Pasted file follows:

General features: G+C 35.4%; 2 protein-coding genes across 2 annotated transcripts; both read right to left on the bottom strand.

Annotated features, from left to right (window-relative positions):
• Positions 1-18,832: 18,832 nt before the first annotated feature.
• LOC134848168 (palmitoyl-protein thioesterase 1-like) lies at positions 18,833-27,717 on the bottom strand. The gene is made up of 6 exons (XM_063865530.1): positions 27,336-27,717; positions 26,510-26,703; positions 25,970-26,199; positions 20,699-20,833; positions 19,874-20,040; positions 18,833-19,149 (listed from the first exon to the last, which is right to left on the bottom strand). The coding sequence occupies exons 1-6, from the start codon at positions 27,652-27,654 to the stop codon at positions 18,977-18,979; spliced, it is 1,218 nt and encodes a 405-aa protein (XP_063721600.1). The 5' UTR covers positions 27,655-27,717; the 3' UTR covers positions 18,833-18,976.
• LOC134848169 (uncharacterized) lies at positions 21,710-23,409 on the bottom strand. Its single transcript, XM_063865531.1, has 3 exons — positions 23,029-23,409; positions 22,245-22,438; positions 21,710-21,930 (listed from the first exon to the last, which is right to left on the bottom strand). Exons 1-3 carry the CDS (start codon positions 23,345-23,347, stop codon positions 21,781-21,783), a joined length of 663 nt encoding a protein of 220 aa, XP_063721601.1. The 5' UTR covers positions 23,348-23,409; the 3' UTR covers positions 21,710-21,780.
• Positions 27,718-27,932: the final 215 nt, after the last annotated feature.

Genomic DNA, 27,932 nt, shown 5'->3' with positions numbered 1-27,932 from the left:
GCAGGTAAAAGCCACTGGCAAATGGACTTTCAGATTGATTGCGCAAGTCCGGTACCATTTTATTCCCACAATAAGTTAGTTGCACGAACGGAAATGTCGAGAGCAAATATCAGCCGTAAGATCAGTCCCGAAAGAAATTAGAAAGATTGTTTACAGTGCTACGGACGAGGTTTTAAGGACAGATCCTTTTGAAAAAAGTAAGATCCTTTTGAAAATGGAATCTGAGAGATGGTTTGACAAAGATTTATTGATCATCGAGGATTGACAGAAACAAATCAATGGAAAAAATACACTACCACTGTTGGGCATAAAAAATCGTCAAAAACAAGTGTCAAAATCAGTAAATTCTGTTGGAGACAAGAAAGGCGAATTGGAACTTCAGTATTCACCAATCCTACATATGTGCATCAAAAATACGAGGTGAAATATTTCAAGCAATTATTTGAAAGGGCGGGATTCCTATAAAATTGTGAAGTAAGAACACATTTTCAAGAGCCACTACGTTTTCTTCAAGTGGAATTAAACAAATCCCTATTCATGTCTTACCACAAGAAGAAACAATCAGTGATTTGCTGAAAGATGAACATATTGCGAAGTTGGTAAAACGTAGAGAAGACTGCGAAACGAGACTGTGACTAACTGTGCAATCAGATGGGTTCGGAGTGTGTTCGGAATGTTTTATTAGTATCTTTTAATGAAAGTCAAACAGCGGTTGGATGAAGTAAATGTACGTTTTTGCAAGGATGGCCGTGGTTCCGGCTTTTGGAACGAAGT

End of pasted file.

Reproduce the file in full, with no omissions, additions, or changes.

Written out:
General features: G+C 35.4%; 2 protein-coding genes across 2 annotated transcripts; both read right to left on the bottom strand.

Annotated features, from left to right (window-relative positions):
• Positions 1-18,832: 18,832 nt before the first annotated feature.
• LOC134848168 (palmitoyl-protein thioesterase 1-like) lies at positions 18,833-27,717 on the bottom strand. The gene is made up of 6 exons (XM_063865530.1): positions 27,336-27,717; positions 26,510-26,703; positions 25,970-26,199; positions 20,699-20,833; positions 19,874-20,040; positions 18,833-19,149 (listed from the first exon to the last, which is right to left on the bottom strand). The coding sequence occupies exons 1-6, from the start codon at positions 27,652-27,654 to the stop codon at positions 18,977-18,979; spliced, it is 1,218 nt and encodes a 405-aa protein (XP_063721600.1). The 5' UTR covers positions 27,655-27,717; the 3' UTR covers positions 18,833-18,976.
• LOC134848169 (uncharacterized) lies at positions 21,710-23,409 on the bottom strand. Its single transcript, XM_063865531.1, has 3 exons — positions 23,029-23,409; positions 22,245-22,438; positions 21,710-21,930 (listed from the first exon to the last, which is right to left on the bottom strand). Exons 1-3 carry the CDS (start codon positions 23,345-23,347, stop codon positions 21,781-21,783), a joined length of 663 nt encoding a protein of 220 aa, XP_063721601.1. The 5' UTR covers positions 23,348-23,409; the 3' UTR covers positions 21,710-21,780.
• Positions 27,718-27,932: the final 215 nt, after the last annotated feature.

Genomic DNA, 27,932 nt, shown 5'->3' with positions numbered 1-27,932 from the left:
GCAGGTAAAAGCCACTGGCAAATGGACTTTCAGATTGATTGCGCAAGTCCGGTACCATTTTATTCCCACAATAAGTTAGTTGCACGAACGGAAATGTCGAGAGCAAATATCAGCCGTAAGATCAGTCCCGAAAGAAATTAGAAAGATTGTTTACAGTGCTACGGACGAGGTTTTAAGGACAGATCCTTTTGAAAAAAGTAAGATCCTTTTGAAAATGGAATCTGAGAGATGGTTTGACAAAGATTTATTGATCATCGAGGATTGACAGAAACAAATCAATGGAAAAAATACACTACCACTGTTGGGCATAAAAAATCGTCAAAAACAAGTGTCAAAATCAGTAAATTCTGTTGGAGACAAGAAAGGCGAATTGGAACTTCAGTATTCACCAATCCTACATATGTGCATCAAAAATACGAGGTGAAATATTTCAAGCAATTATTTGAAAGGGCGGGATTCCTATAAAATTGTGAAGTAAGAACACATTTTCAAGAGCCACTACGTTTTCTTCAAGTGGAATTAAACAAATCCCTATTCATGTCTTACCACAAGAAGAAACAATCAGTGATTTGCTGAAAGATGAACATATTGCGAAGTTGGTAAAACGTAGAGAAGACTGCGAAACGAGACTGTGACTAACTGTGCAATCAGATGGGTTCGGAGTGTGTTCGGAATGTTTTATTAGTATCTTTTAATGAAAGTCAAACAGCGGTTGGATGAAGTAAATGTACGTTTTTGCAAGGATGGCCGTGGTTCCGGCTTTTGGAACGAAGT